Tuesday, January 04, 2005

Anatomy of the stinginess affair

I've been pretty surprised with how crazily American media (which includes bloggers) has gone with respect to the 'stinginess' thing. When the controversy first erupted, I figured that what would have ensued would've been an in-depth examination of the metrics of giving: how is giving measured (per capita? raw numbers? how much is private giving compared to government spending?). Any number of interesting discussions could've followed from that. For example, is private giving more moral than public giving? To what extent does America have some moral obligation to help the world given the benefits we get from a globalized world? And so on.

Instead, we've seen a frenzy of UN-bashing and borderline-hysterical defenses of America as 'the most charitable nation on earth' (two things about that: absent an intelligent discussion of how we measure that, how can we tell we're the most charitable? Perhaps it hasn't been raised because the conclusions wouldn't shine well on us? Second: what's with our obsession with being the 'most' charitable? Why can't we just settle for 'really' charitable or something? The obsession with superlatives has always struck me as silly.).

One typical response has been to point to the amount of money that Americans have donated so far, and to conclude that Egeland has been conclusively rebutted. It's interesting, though, that Egeland actually predicted - correctly - that the amount of giving for this disaster would be quite impressive:
I think an unprecedented disaster like this one should lead to unprecedented generosity from countries that should be new and additional funds, cause I wouldn't want to see many of our friends, the donor countries, depleating their natural disaster coffers the 1st two weeks of Jan. then have nothing more when we come to other disasters.
The concern animating this is that donor countries will spend a lot of their money on the tsunami, and won't have anything left for spending on other humanitarian projects. To put it differently: he's saying that there will be 'unprecedented generosity', and that's the problem; their generosity will sap budget outlays for other problems or disasters.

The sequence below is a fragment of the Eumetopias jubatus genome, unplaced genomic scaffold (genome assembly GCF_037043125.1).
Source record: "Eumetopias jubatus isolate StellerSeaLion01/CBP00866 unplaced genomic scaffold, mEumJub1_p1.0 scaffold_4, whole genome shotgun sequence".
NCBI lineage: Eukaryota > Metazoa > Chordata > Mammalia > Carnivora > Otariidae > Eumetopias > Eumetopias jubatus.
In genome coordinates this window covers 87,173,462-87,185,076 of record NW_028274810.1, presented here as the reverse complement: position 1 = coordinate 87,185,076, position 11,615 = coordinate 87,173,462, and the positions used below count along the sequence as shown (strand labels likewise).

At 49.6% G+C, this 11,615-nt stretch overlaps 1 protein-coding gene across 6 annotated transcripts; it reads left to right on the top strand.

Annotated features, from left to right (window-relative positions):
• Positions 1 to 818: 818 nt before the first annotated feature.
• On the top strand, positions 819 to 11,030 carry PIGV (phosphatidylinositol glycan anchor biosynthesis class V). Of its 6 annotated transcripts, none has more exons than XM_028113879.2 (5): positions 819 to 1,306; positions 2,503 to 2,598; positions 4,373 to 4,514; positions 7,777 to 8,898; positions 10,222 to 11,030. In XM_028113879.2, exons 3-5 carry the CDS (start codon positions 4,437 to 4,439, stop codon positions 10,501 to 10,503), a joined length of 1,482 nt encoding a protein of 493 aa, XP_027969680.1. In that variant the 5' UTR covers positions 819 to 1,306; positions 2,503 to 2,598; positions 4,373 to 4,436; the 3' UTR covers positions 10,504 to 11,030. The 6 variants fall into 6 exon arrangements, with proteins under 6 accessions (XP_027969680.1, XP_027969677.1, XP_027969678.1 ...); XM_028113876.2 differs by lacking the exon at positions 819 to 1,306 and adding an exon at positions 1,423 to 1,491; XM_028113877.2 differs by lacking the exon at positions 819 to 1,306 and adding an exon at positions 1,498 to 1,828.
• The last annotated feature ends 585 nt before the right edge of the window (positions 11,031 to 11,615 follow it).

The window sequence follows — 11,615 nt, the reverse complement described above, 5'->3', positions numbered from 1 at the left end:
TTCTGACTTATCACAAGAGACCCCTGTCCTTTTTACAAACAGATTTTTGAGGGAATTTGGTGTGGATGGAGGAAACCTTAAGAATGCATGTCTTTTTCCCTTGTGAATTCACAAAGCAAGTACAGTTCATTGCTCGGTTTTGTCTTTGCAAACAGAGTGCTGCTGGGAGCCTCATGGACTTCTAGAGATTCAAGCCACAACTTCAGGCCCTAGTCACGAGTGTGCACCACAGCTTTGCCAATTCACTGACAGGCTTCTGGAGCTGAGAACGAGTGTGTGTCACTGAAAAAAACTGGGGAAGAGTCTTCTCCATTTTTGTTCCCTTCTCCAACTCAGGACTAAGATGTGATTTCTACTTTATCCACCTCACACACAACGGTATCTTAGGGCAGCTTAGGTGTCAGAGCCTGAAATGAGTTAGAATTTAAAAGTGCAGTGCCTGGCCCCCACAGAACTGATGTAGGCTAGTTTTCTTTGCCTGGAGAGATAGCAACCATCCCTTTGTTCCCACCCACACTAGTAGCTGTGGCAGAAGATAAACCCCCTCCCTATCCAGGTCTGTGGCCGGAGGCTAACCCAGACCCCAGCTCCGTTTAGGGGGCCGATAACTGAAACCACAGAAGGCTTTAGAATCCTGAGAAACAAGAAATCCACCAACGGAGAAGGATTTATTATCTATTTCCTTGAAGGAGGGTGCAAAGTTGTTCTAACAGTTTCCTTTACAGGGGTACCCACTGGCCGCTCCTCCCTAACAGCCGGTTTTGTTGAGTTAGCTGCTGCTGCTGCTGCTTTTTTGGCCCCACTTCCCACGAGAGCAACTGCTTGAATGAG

Bjorn Staerk gets it right here:
Egeland denies that he criticized the US for its response to the tsunami - what he meant was that rich countries in general don't give enough to poor countries unless there's a big crisis to prod them.
Egeland's concern was for relief aid that isn't a mightily spectacular disaster that plays well on TV. And really, this is a criticism that's all too common of our nation: we only pay attention to big shiny things. This is a criticism that's as common on the religious right as it is on the secular left. In short, pointing to aid given for the tsunami just misses the point.

Egeland later clarified his remarks. As the Seattle Post-Intelligencer noted:
U.N. humanitarian chief Jan Egeland praised rich nations Wednesday for their generosity in helping victims of the tsunami, but stood by his criticism that the rich do too little to assist the poor when there are no emergencies.
Per the 'USA! USA!' spin on the story, though, this was inexplicably spun as Egeland 'backing off' of his criticisms.

At any rate, I wonder if this stat might explain a bit about the crazed reaction:
A 2001 poll sponsored by the University of Maryland showed that most Americans think the United States spends about 24 percent of its annual budget on foreign aid—more than 24 times the actual figure.

If I thought we gave that much and were categorized as stingy, I suppose I might go ballistic, too, I suppose. Instead, I'm left scratching my head at how off-the-rails the public discourse has gone. It could've (and should've) led to some interesting questions about what we should do, how we measure that, etc. It's been a real missed opportunity.